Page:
The above preview is unformatted text

This student written piece of work is one of many that can be found in our GCSE King Lear section.

Found what you're looking for?

  • Start learning 29% faster today
  • 150,000+ documents available
  • Just £6.99 a month

Not the one? Search for your essay title...
  • Join over 1.2 million students every month
  • Accelerate your learning by 29%
  • Unlimited access from just £6.99 per month

See related essaysSee related essays

Related GCSE King Lear essays

  1. A Consideration of the way Shakespeare presents and develops the theme of blindness in ...

    Shakespeare illustrates poetic justice, in the downfall of Cornwall. To counterbalance Cornwall's corruption, Albany grows in moral strength and gains awareness of justice and virtue. Like Albany, Edgar's character develops throughout the play, he must suffer as Tom O Bedlam to truly understand Edmond's trickery and more importantly himself.

  2. Explore the Ways in Which Shakespeare Presents the Character of King Lear.

    He tries to spell out his authority to Oswald: 'Who am I, sir?' And the servant replies simply that he is 'My lady's father'. Shakespeare presents Lear as being appalled at this comment, and bluntly shows how Lear's loss of the crown has severely dented his command.

  1. I am a man more sinned against than sinning King Lear was written ...

    He believes he is in hell for what he has done to Cordellia. He is still bewildered and confused and does not know where he is. 'Pray do not mock me: I am very foolish, fond, old man, Forescore and upward, Not an hour more nor less; and to deal plainly, I fear I am not in my perfect mind.

  2. Compare and contrast Lear and Macbeth's effectiveness as Kings.

    Instead both Kings let themselves become blinded by anger and revenge. King Lear is by no means an ineffective or unimpressive king, but rather one who has not taken enough care of his Kingdom. He has ruled for a long time, and has inspired great loyalty from those who serve him.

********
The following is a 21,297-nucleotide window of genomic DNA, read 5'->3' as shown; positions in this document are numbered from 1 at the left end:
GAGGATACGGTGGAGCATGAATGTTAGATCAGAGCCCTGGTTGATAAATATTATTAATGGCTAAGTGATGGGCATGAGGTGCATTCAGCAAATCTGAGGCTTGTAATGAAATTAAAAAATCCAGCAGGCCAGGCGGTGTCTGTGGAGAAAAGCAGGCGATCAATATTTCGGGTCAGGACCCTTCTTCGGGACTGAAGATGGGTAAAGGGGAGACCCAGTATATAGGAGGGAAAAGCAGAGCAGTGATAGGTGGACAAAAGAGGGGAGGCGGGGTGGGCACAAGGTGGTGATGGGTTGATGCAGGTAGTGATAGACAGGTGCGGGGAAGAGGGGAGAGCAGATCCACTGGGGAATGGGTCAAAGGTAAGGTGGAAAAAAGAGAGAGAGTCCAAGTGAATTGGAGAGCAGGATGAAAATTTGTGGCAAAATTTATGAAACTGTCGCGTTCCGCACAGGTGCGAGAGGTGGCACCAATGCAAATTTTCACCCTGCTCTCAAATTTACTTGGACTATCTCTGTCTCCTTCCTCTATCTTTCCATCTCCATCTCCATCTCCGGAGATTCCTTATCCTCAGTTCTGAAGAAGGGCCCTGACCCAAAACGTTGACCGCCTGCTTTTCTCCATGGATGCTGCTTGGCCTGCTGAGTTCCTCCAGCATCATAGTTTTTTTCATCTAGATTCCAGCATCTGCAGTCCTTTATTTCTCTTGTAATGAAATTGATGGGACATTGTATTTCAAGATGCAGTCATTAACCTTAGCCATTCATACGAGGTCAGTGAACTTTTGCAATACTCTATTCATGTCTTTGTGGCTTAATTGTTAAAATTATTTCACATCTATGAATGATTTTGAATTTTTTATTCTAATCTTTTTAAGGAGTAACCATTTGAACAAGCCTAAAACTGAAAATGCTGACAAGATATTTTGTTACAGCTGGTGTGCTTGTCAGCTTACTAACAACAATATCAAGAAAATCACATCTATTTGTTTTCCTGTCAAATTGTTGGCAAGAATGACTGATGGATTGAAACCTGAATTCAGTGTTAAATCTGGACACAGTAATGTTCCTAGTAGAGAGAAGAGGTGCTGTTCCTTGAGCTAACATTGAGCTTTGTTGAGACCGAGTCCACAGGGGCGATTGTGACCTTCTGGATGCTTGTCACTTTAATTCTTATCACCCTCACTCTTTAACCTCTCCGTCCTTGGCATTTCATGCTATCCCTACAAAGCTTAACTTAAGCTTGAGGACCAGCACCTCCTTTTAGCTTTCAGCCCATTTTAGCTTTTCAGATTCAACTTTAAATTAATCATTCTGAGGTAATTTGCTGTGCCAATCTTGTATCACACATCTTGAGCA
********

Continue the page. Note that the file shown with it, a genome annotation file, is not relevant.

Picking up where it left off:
1. King Lear is universal - the tragedy is in a distantly remote and

    Postmodern criticism - abandons any notion of the unity of the play and rejects the assumption that a Shakespeare play possesses clear patterns or themes. Some deny the possibility of finding meaning in language as the words refer to other words and so any interpretation is endlessly delayed.

  2. A Consideration of the way Shakespeare presents and develops the theme of blindness in ...

    This will allow us to sympathise with him, making the play more tragic. It is Lear's interaction with those characters who lead him to 'sight', in which we see his more tolerant, caring nature. Kent is integral to the development of Lear's understanding and insight, as is the Fool.

  1. Do you agree that Shakespeare was a product of his time whose plays have ...

    (Schneider 1995 sec 8) So what then can we say of the "matrix" of metaphors by which Shakespeare conveys his meaning? For, if as Schneider and others have argued, the basis of that matrix is unintelligible to a modern audience, if fundamental themes such as death are understood so

  2. Explore shakespeare's use of the Renaissance idea of fatalism and imagery linked to the ...

    In cities, mutinies; ...in palaces, treason; and the bond cracked 'twixt son and father. This villain of mine comes under the prediction.' (Act I.2.106-10) Gloucester is ironically referring to Edgar, not Edmund, as the villain. Ironically in relation to the main plot Gloucester is speaking wisely here, as division in

  • Over 160,000 pieces
    of student written work
  • Annotated by
    experienced teachers
  • Ideas and feedback to
    improve your own work